I have not been frequenting this market for long, but it is easy to see that the large wine stores and supermarket chains are sweeping aside the traditional wine shops. Many wine importers and shops, even historic ones, have failed or are going bankrupt; the front windows of wine shops are no longer representative of the business but have become only a small part of it. He who survives will be he who best caters to the customer, and especially online.
How is Italian wine perceived? Well, as usual, muddleheaded, but beautiful and fascinating. Despite which, Barolo, Chianti, and Pinot Grigio aside, they still don’t know us very well; France is more culturally present. If we set apart Italian restaurants, our wines represent 10-15% of the entire wine list of restaurants specializing in international cooking: a rather small percentage if one considers the number of our wine-producing regions. I learned that we need to take advantage of the fact that we are well-accepted everywhere, I understood that we need to be less muddleheaded; consortium and regional marketing is ever more important.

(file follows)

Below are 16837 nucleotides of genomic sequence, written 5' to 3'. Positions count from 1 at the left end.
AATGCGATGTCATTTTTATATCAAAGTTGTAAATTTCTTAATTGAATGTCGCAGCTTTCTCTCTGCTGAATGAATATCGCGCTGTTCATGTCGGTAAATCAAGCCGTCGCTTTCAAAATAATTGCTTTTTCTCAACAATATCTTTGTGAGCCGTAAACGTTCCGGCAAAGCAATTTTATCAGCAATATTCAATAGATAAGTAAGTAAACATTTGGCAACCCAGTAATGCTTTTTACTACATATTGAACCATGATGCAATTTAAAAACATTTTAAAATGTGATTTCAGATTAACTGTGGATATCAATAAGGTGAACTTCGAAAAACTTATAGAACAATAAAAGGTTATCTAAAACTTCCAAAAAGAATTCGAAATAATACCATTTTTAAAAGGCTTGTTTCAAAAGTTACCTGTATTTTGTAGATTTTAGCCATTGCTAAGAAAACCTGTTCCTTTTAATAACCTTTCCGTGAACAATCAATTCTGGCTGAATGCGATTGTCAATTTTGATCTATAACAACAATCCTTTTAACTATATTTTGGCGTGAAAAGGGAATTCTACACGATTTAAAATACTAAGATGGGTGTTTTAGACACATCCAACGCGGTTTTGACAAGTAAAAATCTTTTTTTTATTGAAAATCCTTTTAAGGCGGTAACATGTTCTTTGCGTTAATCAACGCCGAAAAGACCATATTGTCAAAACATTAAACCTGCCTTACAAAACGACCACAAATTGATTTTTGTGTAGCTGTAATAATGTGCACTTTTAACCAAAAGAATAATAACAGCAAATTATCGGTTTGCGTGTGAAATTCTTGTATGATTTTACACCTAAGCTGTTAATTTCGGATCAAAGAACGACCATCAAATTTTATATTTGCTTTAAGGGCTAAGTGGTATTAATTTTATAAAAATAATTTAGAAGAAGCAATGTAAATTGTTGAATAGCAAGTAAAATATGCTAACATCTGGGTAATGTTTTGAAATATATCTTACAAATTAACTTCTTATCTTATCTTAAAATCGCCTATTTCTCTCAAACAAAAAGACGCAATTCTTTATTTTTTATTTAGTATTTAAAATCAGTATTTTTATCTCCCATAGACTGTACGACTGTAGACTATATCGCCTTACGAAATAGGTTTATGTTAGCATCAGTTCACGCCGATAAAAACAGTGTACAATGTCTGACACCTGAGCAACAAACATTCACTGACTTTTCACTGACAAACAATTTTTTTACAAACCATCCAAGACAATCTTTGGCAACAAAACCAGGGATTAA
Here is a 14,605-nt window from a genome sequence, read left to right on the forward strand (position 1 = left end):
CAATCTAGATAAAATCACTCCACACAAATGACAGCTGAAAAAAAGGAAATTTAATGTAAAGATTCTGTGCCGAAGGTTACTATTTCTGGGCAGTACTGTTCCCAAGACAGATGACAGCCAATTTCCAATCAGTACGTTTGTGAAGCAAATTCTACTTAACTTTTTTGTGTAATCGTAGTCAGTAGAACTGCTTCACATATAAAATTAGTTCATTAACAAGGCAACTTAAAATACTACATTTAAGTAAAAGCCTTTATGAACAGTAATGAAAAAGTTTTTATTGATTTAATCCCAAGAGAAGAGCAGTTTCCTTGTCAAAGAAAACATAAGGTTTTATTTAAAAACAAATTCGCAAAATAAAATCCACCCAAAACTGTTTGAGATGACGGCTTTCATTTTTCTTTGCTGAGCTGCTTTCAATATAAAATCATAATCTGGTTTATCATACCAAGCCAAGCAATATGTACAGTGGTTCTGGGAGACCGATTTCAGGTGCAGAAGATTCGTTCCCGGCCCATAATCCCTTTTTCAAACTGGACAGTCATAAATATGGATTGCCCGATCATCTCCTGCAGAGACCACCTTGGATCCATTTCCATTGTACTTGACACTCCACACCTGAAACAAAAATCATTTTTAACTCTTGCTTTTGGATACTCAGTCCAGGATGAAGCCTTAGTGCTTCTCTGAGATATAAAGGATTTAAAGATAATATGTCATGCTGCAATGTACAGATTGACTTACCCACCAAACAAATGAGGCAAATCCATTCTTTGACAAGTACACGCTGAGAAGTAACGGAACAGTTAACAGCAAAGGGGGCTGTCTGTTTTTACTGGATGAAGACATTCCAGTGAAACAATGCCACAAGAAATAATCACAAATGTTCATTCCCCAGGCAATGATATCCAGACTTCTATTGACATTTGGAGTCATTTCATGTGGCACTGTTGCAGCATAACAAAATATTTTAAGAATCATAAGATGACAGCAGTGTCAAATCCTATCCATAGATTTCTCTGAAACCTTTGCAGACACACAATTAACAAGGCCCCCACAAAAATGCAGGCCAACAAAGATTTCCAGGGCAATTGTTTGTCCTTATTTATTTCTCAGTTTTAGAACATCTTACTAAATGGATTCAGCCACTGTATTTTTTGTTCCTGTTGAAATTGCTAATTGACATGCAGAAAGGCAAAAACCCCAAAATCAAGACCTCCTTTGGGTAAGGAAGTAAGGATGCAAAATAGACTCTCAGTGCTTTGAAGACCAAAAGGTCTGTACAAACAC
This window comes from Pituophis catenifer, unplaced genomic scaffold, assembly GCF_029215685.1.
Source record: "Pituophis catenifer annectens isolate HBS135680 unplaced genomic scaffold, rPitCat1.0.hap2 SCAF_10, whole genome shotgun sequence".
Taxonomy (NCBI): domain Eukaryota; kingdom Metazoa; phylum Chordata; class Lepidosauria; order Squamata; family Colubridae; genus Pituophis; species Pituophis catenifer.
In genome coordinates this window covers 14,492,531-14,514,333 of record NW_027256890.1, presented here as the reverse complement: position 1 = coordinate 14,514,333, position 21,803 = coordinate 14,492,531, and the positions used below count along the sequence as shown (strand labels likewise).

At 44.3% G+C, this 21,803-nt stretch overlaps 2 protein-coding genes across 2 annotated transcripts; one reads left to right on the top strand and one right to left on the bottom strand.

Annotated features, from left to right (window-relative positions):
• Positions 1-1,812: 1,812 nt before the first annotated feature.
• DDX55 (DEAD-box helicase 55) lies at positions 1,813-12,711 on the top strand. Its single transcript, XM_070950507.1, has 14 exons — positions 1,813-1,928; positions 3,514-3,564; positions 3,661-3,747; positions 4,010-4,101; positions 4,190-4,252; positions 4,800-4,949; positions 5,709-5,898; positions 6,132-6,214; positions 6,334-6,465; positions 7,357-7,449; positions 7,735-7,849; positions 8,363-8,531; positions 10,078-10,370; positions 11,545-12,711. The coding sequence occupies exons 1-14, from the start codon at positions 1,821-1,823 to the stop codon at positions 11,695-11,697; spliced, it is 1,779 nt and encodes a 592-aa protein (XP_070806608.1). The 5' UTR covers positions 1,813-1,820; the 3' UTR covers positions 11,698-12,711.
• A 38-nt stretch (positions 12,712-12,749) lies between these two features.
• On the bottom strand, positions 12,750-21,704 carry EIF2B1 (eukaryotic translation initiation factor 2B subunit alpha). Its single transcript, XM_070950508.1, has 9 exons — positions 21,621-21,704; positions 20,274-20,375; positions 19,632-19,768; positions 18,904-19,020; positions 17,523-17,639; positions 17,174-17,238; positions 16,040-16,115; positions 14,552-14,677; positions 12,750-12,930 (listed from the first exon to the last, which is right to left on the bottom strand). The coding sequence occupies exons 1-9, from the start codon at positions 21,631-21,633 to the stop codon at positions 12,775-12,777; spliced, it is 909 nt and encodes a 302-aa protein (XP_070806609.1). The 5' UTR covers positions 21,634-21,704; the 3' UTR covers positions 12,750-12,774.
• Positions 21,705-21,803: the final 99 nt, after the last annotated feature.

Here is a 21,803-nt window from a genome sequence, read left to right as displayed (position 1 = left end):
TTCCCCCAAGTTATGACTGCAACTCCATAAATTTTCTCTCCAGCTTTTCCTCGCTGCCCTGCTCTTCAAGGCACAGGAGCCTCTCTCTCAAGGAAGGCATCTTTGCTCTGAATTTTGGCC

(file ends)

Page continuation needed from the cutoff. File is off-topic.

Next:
The fresh breeze and shy sun of the empty and fascinating town of Newbury relax me; I have no desire to return to the 36 degrees that await me in Italy. I take a look at the wonderful little town church, I observe a swan as it crosses the river, and I feel like part of the medieval Anglo Saxon dream and I think and think and think … I think that I have learned many things from this trip, but I realize that there is one thing I will probably never understand: the rules of cricket….